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How the structure of the large subunit controls function in an oxygen-tolerant [NiFe]-hydrogenase

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Published copy (DOI)

Author(s)

  • Lisa Bowman
  • Lindsey Flanagan
  • Paul K. Fyfe
  • Alison Parkin
  • William N. Hunter
  • Frank Sargent

Department/unit(s)

Publication details

JournalBiochemical journal
DatePublished - 15 Mar 2014
Issue number3
Volume458
Number of pages10
Pages (from-to)449-458
Original languageEnglish

Abstract

Salmonella enterica is an opportunistic pathogen that produces a [NiFe]-hydrogenase under aerobic conditions. In the present study, genetic engineering approaches were used to facilitate isolation of this enzyme, termed Hyd-5. The crystal structure was determined to a resolution of 3.2 Å and the hydrogenase was observed to comprise associated large and small subunits. The structure indicated that His229 from the large subunit was close to the proximal [4Fe-3S] cluster in the small subunit. In addition, His 229 was observed to lie close to a buried glutamic acid (Glu 73 ), which is conserved in oxygen-tolerant hydrogenases. His 229 and Glu73 of the Hyd-5 large subunit were found to be important in both hydrogen oxidation activity and the oxygen-tolerance mechanism. Substitution of His229 or Glu73 with alanine led to a loss in the ability of Hyd-5 to oxidize hydrogen in air. Furthermore, the H229A variant was found to have lost the overpotential requirement for activity that is always observedwith oxygen-tolerant [NiFe]-hydrogenases. It is possible thatHis229 has a role in stabilizing the super-oxidized form of the proximal cluster in the presence of oxygen, and it is proposed that Glu73 could play a supporting role in fine-tuning the chemistry of His229 to enable this function.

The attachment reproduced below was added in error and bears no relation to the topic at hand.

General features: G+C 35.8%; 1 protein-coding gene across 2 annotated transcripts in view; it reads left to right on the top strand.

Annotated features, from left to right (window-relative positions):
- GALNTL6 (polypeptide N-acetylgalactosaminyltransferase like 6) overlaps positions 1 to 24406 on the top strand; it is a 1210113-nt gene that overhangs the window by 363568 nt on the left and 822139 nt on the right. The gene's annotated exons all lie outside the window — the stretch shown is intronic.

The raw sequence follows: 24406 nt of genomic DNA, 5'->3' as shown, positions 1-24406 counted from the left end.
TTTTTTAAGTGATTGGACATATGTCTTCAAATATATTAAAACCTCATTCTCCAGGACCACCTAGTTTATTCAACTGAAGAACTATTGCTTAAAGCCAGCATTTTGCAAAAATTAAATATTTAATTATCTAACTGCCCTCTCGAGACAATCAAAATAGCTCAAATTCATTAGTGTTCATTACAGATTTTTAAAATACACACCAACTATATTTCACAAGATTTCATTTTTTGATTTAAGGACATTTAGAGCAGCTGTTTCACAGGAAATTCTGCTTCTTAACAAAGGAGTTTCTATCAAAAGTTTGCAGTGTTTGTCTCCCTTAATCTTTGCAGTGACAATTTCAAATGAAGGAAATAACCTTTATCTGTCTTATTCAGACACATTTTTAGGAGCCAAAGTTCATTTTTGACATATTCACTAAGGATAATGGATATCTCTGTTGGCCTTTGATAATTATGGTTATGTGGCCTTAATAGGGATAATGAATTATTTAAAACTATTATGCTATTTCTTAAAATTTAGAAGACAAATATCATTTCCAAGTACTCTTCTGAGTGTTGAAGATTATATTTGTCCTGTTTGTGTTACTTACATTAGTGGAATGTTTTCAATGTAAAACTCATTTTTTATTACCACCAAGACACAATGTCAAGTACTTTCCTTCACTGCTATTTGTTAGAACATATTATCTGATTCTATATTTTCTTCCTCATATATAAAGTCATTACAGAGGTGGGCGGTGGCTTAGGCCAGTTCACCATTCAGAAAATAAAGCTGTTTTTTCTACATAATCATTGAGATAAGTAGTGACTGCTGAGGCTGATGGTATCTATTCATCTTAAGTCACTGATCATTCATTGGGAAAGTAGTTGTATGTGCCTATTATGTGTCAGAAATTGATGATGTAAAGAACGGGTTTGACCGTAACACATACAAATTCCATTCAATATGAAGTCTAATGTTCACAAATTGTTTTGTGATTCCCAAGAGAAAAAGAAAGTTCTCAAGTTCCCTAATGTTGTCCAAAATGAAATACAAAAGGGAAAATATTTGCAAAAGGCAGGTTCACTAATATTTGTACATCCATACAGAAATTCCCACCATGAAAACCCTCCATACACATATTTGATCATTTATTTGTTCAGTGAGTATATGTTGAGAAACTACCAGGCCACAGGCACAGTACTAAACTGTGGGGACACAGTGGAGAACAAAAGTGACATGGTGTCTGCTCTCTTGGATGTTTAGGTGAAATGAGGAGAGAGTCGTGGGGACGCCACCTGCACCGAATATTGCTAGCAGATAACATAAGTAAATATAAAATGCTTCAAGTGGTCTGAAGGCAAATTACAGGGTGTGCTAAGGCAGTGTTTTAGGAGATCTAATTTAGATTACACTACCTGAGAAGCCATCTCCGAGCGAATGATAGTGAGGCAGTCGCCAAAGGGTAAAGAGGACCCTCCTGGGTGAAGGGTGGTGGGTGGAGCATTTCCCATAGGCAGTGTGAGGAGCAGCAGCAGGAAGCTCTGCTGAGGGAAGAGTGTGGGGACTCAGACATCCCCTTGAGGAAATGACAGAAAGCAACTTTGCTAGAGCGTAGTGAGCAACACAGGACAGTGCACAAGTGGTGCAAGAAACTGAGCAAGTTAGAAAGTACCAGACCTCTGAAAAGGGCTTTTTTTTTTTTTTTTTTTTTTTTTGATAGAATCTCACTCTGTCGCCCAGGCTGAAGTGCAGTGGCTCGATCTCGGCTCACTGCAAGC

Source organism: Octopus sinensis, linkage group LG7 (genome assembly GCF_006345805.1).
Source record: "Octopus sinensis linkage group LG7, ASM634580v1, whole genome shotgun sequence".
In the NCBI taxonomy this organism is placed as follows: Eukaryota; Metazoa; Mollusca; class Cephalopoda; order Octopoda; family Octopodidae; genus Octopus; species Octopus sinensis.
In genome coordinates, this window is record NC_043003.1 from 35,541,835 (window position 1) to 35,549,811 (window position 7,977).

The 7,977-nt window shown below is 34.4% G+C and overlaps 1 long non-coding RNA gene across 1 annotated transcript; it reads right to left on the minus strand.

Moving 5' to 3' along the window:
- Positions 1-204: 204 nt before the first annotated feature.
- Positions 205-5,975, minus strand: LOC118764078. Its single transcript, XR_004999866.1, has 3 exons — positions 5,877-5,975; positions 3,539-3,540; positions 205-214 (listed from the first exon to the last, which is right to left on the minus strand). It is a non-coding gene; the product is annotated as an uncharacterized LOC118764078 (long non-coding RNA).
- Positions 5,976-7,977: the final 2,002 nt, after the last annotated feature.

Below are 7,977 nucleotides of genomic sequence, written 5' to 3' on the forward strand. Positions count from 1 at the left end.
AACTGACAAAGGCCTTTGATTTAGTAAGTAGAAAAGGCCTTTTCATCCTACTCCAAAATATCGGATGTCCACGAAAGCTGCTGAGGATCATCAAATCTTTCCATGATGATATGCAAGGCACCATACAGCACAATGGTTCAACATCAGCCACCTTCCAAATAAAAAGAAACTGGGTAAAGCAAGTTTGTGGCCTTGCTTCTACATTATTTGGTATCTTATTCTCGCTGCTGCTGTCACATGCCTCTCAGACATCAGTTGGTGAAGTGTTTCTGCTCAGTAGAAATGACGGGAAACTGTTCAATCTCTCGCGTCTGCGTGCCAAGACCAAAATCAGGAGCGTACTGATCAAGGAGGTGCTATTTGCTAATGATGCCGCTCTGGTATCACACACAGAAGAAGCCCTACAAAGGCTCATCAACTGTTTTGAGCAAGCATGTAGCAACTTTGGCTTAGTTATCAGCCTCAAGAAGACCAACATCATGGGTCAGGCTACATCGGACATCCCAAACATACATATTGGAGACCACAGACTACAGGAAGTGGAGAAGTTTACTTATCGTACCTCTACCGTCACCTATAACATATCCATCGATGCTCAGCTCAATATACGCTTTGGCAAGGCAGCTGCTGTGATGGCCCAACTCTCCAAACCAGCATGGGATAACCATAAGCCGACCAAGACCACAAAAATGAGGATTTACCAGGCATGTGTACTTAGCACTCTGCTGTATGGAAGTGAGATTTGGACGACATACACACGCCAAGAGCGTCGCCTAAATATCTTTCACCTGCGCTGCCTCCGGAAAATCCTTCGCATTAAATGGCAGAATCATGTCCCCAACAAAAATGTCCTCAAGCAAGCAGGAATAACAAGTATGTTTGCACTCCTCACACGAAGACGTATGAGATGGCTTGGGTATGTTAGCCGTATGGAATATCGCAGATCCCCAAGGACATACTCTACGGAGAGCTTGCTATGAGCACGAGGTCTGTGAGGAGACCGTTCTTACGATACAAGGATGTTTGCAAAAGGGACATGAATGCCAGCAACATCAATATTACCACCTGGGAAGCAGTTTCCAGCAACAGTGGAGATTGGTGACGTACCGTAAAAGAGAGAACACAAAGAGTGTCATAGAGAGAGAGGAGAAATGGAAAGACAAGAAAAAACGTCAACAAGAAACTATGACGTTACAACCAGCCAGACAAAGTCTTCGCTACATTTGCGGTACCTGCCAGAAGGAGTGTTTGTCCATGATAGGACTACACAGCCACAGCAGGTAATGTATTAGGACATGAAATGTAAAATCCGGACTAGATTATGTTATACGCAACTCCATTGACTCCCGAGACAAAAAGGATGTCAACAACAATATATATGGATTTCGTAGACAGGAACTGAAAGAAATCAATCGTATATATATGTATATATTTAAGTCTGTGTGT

Research areas

  • Hydrogen metabolism, Iron-sulphur cluster [NiFe]-hydrogenase, Oxygen-tolerance, Protein film electrochemistry (PFE), Salmonella enterica

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